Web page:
You are impossible. You are as impossible as trying to roll a cigarette in a tornado, without any rizla. You’re the fucking storm and I’m in desperate need of a smoke.

17:11

She checked her pocket to see how Stanley was doing. He was gone. She hit her head against the wall 29 times, hard. One for every year of being a terrible person.

17:51

She suddenly remembered someone telling her about how their mother’s pregnancy craving was piccalilli. She couldn’t, for the life of her, remember who said this. Or work out why it was in her mind. Did anyone ever say that? On tv, in a book, in a film? She cried because she’ll never know. She had 10% of a memory but will never regain the rest. She wasn’t even sure what piccalilli actually was so she cried some more. She was so tired.

18:25

She always cried on her birthday. Every year without fail.

19:02

Why the elevator has carpeted walls, she will never know.

19:36

She felt the burn of a thousand champagne bubbles rioting down her throat, each capsule of carbonated misery filled with the vicious irony of celebrating being one day closer to her death. And a day closer to yours, too.

20:56

She locked herself in a cubicle and shovelled snow up her snout. She hoped Stanley was safe somewhere. Just thinking about him made her well up. She decided she would never have children. She couldn’t even look after a woodlouse.

21:15

She sat on her friend’s lap, smoking a suspicious-looking rollup. The garden was lit up like fairyland. She was grateful for her friends, and as the sky was turning purple she saw his face illuminated in the gaps between the fragmented chunks of cloud. Even nature is broken, she thought aloud.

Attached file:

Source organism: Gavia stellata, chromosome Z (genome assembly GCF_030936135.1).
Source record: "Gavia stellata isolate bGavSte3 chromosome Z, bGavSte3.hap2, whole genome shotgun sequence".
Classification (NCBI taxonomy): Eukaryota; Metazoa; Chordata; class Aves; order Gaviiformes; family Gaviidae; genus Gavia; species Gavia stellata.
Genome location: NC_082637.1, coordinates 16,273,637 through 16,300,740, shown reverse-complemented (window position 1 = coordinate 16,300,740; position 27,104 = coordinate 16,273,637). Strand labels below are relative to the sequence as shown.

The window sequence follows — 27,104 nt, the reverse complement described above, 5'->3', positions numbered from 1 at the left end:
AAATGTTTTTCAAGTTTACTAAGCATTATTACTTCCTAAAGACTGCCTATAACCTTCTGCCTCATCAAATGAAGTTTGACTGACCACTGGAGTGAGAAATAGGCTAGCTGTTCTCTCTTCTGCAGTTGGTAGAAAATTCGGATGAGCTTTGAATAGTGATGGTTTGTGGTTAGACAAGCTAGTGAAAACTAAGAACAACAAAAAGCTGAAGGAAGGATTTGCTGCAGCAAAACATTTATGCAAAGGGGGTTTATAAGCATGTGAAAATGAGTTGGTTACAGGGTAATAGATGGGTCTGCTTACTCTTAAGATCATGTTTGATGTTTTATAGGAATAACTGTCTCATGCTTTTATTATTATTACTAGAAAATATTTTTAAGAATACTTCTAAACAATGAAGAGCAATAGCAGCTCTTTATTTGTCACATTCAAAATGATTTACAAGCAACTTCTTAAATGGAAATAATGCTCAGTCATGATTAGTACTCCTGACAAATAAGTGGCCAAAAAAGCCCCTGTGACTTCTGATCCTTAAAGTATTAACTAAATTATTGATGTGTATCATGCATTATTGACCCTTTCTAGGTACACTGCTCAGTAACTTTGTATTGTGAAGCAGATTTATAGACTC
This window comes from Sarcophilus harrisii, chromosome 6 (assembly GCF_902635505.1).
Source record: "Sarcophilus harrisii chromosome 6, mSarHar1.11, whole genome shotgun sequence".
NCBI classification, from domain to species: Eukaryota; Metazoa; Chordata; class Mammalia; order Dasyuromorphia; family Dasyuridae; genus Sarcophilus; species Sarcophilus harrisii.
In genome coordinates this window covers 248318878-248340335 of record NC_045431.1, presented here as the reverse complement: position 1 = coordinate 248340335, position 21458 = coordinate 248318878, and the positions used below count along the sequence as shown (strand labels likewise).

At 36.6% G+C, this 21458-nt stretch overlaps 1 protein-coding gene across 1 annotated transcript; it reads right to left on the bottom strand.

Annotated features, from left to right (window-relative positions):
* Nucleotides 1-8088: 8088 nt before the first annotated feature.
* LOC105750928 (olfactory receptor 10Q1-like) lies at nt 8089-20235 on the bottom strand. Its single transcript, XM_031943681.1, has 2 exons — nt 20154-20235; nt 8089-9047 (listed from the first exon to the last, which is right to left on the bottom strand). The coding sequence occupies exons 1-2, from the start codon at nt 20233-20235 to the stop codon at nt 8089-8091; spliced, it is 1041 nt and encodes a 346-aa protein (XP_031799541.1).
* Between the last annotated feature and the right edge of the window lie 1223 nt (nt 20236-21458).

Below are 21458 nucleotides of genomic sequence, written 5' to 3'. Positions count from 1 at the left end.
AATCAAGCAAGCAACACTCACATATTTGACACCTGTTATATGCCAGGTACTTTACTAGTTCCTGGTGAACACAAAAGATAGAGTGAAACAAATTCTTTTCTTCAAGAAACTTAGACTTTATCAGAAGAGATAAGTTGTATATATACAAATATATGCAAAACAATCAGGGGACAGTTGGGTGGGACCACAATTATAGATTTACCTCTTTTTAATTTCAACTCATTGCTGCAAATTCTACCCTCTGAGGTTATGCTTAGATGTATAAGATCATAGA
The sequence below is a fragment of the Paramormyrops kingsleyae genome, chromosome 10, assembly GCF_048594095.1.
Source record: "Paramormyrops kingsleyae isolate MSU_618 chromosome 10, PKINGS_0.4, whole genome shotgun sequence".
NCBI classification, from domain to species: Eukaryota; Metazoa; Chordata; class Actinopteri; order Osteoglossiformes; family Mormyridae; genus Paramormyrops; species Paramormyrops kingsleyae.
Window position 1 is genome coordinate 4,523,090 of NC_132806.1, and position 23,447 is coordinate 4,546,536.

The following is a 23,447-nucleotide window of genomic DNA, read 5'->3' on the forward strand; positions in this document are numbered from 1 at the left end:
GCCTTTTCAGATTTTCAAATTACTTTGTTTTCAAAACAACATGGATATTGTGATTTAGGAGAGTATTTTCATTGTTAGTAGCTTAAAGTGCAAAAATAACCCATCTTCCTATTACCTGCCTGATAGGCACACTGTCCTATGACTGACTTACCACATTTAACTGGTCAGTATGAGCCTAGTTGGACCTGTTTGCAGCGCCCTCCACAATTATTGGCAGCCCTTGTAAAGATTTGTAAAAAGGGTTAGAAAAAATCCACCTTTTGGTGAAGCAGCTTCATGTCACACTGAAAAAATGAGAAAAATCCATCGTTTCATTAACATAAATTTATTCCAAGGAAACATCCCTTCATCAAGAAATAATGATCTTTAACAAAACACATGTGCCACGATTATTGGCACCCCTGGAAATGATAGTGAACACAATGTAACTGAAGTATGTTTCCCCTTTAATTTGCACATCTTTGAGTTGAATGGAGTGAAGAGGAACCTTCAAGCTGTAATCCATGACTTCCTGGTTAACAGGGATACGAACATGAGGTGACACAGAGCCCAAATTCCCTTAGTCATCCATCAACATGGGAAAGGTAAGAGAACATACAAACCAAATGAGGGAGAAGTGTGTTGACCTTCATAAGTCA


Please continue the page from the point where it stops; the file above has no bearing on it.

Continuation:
22:49

She made a wish when she blew out the candles on her extravagant multi-layer cheesecake. “Please kill me.”

23:48

(But it won’t come true because she told me what she wished for).

Night Crawlers

00:23

She didn’t want to go home because it didn’t feel like home at all. The empty streets felt more like home than her little studio room so off she went.

00:57

He knew she’d had enough when he noticed that it took her eight seconds to decide if it was a star or an aeroplane.

01:11

He knew she’d had enough but he did it anyway.

01:13

He knew she’d had enough and said No No No No I don’t want to Please No Please Please Stop Get off me Please No Get off Please but he did it anyway.

01:17

He did it anyway even when her screaming stopped.

01:19

He did it anyway even when her breathing stopped

01:38

He dumped her all those years ago with a nasty line about her being a storm and him wanting an easy life, saying she was impossible to live with.

01:39

He dumped her down by the brook and hid her body under some pieces of wood. They were damp and covered in woodlice. There were hundreds and hundreds of them.

They crawled over his hands, around his wrists and up his shirt sleeves. They got into his shoes and ran up his trouser legs. He shrieked and yelped as they climbed his back, over his neck and into his ears. He jumped around like a madman, trying to shake the bugs off him, but every time he’d cleared some of the woodlice off him, another army had arrived.

The commotion happened to alert two police officers that were doing the rounds of their patch. Since the statue had been vandalised, night crawlers had been drafted in to keep an eye on the park after dark.

He was sentenced to 29 years.